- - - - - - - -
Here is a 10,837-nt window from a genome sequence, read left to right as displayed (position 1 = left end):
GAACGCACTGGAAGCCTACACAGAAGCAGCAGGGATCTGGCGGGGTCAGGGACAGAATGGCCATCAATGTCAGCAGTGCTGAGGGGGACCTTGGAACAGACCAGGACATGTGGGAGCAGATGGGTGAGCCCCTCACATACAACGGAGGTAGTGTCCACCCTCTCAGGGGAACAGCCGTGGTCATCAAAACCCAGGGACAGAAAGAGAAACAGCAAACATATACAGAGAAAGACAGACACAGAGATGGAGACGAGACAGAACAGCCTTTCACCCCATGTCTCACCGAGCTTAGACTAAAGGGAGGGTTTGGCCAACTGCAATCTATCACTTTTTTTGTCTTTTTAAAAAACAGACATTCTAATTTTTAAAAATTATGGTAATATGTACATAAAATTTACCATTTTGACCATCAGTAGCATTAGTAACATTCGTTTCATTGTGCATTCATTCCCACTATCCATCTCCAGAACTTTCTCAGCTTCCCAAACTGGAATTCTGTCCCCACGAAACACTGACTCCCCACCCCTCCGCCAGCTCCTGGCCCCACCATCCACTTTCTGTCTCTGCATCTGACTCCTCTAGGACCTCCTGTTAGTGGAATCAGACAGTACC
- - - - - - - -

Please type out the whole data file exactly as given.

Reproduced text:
Here is a 10,837-nt window from a genome sequence, read left to right as displayed (position 1 = left end):
GAACGCACTGGAAGCCTACACAGAAGCAGCAGGGATCTGGCGGGGTCAGGGACAGAATGGCCATCAATGTCAGCAGTGCTGAGGGGGACCTTGGAACAGACCAGGACATGTGGGAGCAGATGGGTGAGCCCCTCACATACAACGGAGGTAGTGTCCACCCTCTCAGGGGAACAGCCGTGGTCATCAAAACCCAGGGACAGAAAGAGAAACAGCAAACATATACAGAGAAAGACAGACACAGAGATGGAGACGAGACAGAACAGCCTTTCACCCCATGTCTCACCGAGCTTAGACTAAAGGGAGGGTTTGGCCAACTGCAATCTATCACTTTTTTTGTCTTTTTAAAAAACAGACATTCTAATTTTTAAAAATTATGGTAATATGTACATAAAATTTACCATTTTGACCATCAGTAGCATTAGTAACATTCGTTTCATTGTGCATTCATTCCCACTATCCATCTCCAGAACTTTCTCAGCTTCCCAAACTGGAATTCTGTCCCCACGAAACACTGACTCCCCACCCCTCCGCCAGCTCCTGGCCCCACCATCCACTTTCTGTCTCTGCATCTGACTCCTCTAGGACCTCCTGTTAGTGGAATCAGACAGTACC